Two years ago, I was invited to go to Canada as a member of the official Presidential Delegation to the 2010 Paralympic Winter Games. I was thrilled to once again represent my country in a Paralympic milieu, albeit from the cushy sidelines of the VIP seats. To serve side by side with distinguished fellow Paralympians Jim Martinson, Mike May and Melissa Stockwell, not to mention a Special Assistant to the President, two Cabinet members, and the U.S. Ambassador to Canada, was one of the most exciting honors I have ever experienced.
The moment our plane landed in Vancouver, I tried to conjure images from the Innsbruck Games, where I competed in 1984. But nothing came. Not the long, transatlantic plane ride, nor the airport, nor the majestic Alpine scenery. There were some hazy recollections of schlepping all my gear around narrow icy streets, sharing a tiny room in a B&B with two teammates, getting nothing but hard rolls and salami for breakfast and waiting in the freezing cold for my turn to hit the gates. But all I could clearly remember was my laser-like focus on the job at hand, the terror of potential failure and the dizzying prospect of taking home a medal—or three.
As our motorcade (yes, we had a motorcade—with Mounties!) led us to the gigantic BC Place arena for the opening ceremonies, I was overwhelmed with how completely the Paralympic experience had changed in the last 26 years. Back in 1984, we got a plane ticket, a jacket and a bib with a number on it. I remember skiing with mismatched gloves I got out of the lost and found because I didn’t have the money to buy new ones. Friends and family attended the events only if they could get there on their own, and there was virtually no media coverage. If you wanted a souvenir, you had to place first, second or third, and wear it home around your neck.
Now, 60,000 people gathered into this enormous arena to cheer the crutches and wheelchairs of the finest athletes with disabilities in the world. Everywhere we turned, we were imbued with all the color and pageantry of Olympic competition. The athletes were ferried around as celebrities—in full Paralympic regalia paid for by the same sponsors footing the bill for “normie” athletes. They were housed in the same gorgeous, comfortable village with trainers and full service gyms. The special events and media coverage were top flight. They even had a mascot! This was a world-class event in every sense.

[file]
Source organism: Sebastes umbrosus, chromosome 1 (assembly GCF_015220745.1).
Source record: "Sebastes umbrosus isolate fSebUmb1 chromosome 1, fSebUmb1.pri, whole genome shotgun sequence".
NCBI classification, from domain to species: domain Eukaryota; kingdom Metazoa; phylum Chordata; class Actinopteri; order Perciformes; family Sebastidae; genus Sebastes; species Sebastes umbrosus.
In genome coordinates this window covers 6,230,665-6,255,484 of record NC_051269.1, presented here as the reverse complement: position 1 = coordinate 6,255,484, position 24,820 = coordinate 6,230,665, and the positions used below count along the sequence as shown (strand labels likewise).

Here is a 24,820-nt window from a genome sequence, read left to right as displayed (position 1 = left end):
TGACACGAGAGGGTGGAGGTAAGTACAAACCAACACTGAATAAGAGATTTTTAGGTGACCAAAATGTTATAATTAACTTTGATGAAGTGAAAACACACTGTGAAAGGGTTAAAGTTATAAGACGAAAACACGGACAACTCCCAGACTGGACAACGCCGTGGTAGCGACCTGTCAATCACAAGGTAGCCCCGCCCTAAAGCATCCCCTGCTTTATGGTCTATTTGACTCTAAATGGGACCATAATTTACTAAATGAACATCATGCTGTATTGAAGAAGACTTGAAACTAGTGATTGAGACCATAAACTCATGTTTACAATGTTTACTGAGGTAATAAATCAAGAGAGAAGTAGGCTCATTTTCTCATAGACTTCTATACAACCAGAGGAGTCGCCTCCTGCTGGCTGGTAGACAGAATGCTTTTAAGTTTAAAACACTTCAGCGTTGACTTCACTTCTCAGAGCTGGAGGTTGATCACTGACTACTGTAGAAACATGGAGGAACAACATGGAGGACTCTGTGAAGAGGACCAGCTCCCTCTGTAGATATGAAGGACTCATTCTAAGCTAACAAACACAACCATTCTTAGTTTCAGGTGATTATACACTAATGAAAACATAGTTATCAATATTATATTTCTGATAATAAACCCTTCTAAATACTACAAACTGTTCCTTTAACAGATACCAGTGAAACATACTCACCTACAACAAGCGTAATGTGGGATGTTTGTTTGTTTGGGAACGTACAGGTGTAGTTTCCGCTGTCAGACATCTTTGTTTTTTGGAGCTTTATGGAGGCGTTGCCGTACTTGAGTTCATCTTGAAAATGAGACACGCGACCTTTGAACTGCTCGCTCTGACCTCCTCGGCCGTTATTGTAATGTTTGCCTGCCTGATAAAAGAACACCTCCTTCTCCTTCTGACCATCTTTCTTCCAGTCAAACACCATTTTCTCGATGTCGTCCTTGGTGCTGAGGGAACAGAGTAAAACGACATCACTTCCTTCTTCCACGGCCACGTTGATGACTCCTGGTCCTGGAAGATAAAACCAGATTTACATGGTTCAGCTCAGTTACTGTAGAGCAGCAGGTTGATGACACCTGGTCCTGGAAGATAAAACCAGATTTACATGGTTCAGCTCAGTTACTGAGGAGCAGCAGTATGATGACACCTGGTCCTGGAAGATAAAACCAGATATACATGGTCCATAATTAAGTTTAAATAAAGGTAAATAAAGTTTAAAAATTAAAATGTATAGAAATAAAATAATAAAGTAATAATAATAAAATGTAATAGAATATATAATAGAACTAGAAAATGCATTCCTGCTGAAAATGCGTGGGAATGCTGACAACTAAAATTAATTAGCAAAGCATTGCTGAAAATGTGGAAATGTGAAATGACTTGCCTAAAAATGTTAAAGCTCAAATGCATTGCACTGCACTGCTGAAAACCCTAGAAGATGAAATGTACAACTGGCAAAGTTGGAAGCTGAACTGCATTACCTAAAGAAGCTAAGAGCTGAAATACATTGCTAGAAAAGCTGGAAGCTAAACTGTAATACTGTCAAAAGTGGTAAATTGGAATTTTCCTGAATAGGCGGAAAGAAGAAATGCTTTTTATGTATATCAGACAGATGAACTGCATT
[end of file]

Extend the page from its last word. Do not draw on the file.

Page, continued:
I felt a personal sense of pride because, in some small part, the hard work and long years of training we all did way-back-when has helped to pave the way for the recognition of people with disabilities as world-class athletes today. Back when we didn’t get the coverage, the funding or the access to the Olympic training centers, I worked in a gift shop on Mt. Hood, so I could pay my own way into the most elite able-bodied summer ski training camp in the country. I convinced Burke Mountain Academy to give me a full scholarship to train in Vermont as their first full-time disabled athlete. I skied in 10 below weather, suffered a broken leg, stitches in my lip and spent most Christmas and New Year’s holidays away from home. I raised funds, courted sponsors and worked odd jobs from Colorado to Lake Tahoe to make it all work. I thought about how many hundreds of us athletes back then used all kinds of guerilla tactics to overcome the tremendous odds and carve out opportunities to show everyone what a disabled athlete could do.
Now, the whole world was witnessing what we in the Paralympic world had known since the beginning: athletic competition among people with disabilities is intense and exciting. From the careful precision of Wheelchair Curling, to the slam-bang action of Ice Sledge Hockey, my senses were overwhelmed with joy and awe. I saw fellow amputees whiz by at staggering speeds, grueling prosthetic punishment on the cross-country courses, even an armless biathlete, who shot the gun with his teeth.
So, as we head to London for the Paralympic Summer games this year, I know that these athletes have access to greater resources than we did for training, travel, coaching and more; I know that they have broken our old records and, once again, redefined what is possible for the human body. And while I feel a tinge of envy wondering what it would be like to compete in today’s environment, I feel proud of the small part we earlier competitors played in helping to make it possible. I can only hope that these athletes, too, will someday sit where I am and watch a new crop of Paralympians running faster, flying higher and performing stronger than any before them.
Congratulations to all the Paralympians who have earned a place in the London Olympics this summer. Not only are you making your own mark on history, you are part of a growing movement that continues to inspire us all with the possibilities of beauty, speed and greatness…no matter what the challenge.
Bonnie St. John is a Paralympic medalist, Rhodes Scholar and best-selling author, whose latest text is How Great Women Lead: A Mother-Daughter Adventure into the Lives of Women Shaping the World. For a look at the backstory on other amazing Paralympic athletes, check out Medal Quest.